Similarly, it is very important to ensure accessible healthcare as many chronically ill, elderly and persons with disabilities do not have proper access to these services in Nepal. Some of them require external assistance for self-care, for instance, to wash their hands and require support to maintain personal hygiene due to various personal and environmental barriers. In the worst case, when the caretakers and the family members of these vulnerable groups become sick, they become even more vulnerable. Another big worry is the stockpiling of the mandatory medications, regular medicines and assistive devices such as wheelchairs, crutches, white canes, hearing aid, etc. Countries like Singapore, China, and Italy have responded by having more controlled, medically-supervised environments as there are also health risks involved in housing people with health vulnerabilities in hospitals and other kinds of care facilities. Such an environment may not be possible in Nepal but public health experts should advise pragmatic suggestions to protect the vulnerable population and their families to prepare themselves.

Let’s all help

In Nepal, the government has strongly regulated social distancing and put a high emphasis on the ways to maintain personal hygiene. People who traveled from abroad are instructed to live in the self or institutional quarantine before meeting their families. It is important to highlight social isolation but it should not mean a lack of love and compassion for the people who are highly in need of this. It is interesting to read innovative ways some communities are using to keep in touch with their families including critically sick neighbors.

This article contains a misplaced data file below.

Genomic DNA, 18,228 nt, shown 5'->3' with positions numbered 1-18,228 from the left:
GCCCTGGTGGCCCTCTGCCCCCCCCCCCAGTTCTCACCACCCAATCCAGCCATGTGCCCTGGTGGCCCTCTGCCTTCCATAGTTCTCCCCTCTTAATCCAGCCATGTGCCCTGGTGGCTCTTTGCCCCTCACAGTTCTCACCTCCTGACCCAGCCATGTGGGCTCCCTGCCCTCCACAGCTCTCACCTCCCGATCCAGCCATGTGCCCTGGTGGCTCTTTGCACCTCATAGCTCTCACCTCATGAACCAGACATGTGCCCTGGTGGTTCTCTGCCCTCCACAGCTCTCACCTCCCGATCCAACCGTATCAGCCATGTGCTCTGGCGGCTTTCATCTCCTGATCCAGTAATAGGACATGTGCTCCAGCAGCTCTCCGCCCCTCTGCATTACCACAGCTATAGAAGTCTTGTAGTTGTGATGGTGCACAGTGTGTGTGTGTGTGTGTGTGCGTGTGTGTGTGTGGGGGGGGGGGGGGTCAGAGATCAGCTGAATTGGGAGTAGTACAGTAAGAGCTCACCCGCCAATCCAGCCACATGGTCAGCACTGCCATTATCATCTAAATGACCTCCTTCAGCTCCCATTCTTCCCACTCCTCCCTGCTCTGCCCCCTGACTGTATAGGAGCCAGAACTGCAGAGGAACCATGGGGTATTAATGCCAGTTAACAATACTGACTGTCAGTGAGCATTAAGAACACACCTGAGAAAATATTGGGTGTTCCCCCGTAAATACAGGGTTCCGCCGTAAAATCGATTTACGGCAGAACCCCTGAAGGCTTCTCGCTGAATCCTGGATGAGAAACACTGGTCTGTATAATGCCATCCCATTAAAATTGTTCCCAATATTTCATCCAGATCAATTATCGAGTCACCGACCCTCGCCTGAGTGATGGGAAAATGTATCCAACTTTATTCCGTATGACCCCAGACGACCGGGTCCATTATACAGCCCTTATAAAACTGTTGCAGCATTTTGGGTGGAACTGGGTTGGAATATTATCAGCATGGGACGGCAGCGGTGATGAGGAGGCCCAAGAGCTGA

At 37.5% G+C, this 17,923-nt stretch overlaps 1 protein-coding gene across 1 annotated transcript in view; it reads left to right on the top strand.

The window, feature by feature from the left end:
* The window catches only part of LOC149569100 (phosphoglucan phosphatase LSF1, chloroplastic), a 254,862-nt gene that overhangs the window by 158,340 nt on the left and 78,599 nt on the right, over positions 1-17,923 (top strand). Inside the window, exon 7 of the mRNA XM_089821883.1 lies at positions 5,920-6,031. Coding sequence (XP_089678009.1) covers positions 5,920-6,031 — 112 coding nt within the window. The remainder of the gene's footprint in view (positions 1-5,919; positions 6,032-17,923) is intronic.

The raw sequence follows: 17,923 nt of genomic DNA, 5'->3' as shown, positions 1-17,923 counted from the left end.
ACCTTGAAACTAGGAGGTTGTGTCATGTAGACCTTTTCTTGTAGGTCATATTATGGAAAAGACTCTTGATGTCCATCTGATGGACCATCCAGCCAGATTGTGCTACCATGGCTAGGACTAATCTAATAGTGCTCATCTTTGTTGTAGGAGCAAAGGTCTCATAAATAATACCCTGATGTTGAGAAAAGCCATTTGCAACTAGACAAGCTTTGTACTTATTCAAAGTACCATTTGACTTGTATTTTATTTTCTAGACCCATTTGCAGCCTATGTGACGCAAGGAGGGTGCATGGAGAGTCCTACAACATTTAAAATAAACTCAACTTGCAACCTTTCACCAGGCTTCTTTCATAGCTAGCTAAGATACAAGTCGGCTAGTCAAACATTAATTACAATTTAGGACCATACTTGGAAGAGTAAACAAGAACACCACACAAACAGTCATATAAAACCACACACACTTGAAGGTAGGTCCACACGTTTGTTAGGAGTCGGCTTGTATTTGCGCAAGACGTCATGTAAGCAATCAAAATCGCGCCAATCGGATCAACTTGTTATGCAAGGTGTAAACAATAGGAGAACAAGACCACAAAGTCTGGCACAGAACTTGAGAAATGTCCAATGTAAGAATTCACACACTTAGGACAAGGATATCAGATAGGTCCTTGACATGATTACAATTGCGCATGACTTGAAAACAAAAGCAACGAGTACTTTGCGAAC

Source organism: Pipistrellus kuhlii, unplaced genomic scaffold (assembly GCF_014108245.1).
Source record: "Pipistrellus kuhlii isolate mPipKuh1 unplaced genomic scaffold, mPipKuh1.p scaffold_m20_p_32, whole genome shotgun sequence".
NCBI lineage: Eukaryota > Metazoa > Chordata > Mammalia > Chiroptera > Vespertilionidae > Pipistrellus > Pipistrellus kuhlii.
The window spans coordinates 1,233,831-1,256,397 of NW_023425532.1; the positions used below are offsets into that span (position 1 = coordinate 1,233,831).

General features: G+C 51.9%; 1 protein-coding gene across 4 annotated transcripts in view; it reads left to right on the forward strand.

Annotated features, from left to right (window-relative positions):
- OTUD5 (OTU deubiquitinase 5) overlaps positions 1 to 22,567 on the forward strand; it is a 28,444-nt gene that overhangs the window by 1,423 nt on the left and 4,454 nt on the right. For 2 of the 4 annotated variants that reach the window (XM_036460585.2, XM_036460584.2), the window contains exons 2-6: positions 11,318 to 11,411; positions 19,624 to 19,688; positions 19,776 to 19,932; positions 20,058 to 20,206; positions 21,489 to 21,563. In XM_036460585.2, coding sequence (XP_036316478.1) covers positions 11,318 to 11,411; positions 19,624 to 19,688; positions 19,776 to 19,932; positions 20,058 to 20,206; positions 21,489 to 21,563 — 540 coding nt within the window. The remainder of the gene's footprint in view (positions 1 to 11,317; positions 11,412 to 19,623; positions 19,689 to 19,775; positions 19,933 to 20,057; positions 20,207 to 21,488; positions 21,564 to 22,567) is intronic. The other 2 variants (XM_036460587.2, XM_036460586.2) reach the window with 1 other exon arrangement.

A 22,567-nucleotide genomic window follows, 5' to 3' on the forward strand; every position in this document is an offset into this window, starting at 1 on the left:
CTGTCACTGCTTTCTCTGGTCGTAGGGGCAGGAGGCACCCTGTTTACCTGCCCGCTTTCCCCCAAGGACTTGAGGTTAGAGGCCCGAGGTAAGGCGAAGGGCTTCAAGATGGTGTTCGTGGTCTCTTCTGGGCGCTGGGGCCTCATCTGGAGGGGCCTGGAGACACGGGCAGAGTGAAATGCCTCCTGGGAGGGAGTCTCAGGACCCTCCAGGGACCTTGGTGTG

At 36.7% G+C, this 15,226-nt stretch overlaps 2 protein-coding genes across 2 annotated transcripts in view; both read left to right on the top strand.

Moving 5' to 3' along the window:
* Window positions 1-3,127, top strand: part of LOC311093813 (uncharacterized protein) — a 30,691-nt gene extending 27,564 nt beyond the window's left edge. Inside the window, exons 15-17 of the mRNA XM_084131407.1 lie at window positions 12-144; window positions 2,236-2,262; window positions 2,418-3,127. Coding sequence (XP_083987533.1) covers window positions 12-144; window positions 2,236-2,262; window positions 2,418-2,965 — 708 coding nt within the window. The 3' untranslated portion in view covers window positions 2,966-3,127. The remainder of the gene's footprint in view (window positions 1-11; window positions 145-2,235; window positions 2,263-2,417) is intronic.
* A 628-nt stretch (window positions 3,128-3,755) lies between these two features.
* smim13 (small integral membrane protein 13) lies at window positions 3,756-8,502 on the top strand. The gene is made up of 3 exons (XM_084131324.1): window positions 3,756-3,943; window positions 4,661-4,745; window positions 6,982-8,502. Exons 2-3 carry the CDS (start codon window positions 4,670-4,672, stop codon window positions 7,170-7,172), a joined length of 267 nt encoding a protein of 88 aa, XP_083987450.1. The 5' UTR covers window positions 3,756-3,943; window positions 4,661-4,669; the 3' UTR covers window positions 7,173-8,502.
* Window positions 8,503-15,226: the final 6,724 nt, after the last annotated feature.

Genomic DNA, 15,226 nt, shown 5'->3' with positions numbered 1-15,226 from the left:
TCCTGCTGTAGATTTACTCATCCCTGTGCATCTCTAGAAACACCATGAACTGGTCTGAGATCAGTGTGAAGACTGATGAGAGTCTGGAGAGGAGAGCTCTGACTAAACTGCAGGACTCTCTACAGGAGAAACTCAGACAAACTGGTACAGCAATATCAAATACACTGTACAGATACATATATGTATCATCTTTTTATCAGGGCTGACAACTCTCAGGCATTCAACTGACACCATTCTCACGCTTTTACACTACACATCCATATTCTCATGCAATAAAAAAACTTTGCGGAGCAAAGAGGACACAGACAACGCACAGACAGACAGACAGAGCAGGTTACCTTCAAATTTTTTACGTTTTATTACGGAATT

Thankfully, internet and phone communication are accessible in Nepal. It can be a blessing to check on families that are separated due to the ‘lock-down’ or other travel restrictions. By a large number of people being sensitized who are also keeping their loved ones updated on the protection measures it certainly helps to fight the spread of the virus. The Buddha said: “When you can’t calm the storm… what you can do is calm yourself. The storm will pass.” Hopefully, humanity will conquer the fight against tiny viruses soon.

We can all help by just being aware and sensitive to the specific risk and barriers faced by older persons, people with disabilities and others with chronic health conditions. We cannot solely rely on the government to deal with the crisis of this scale. We need to give assurance to the vulnerable population that they ‘have our backs’ when they need us. Finally, the authorities need to consult with people with disabilities, elderly persons and other vulnerable groups including their families to provide medically appropriate health facilities, goods and services in sufficient quantity and quality without any discrimination. Humanitarian actors need to take measures to ensure that people at risk are not left behind in their preparedness actions, messages and response.

The author is with Humanity and Inclusion in Bangladesh. Views are personal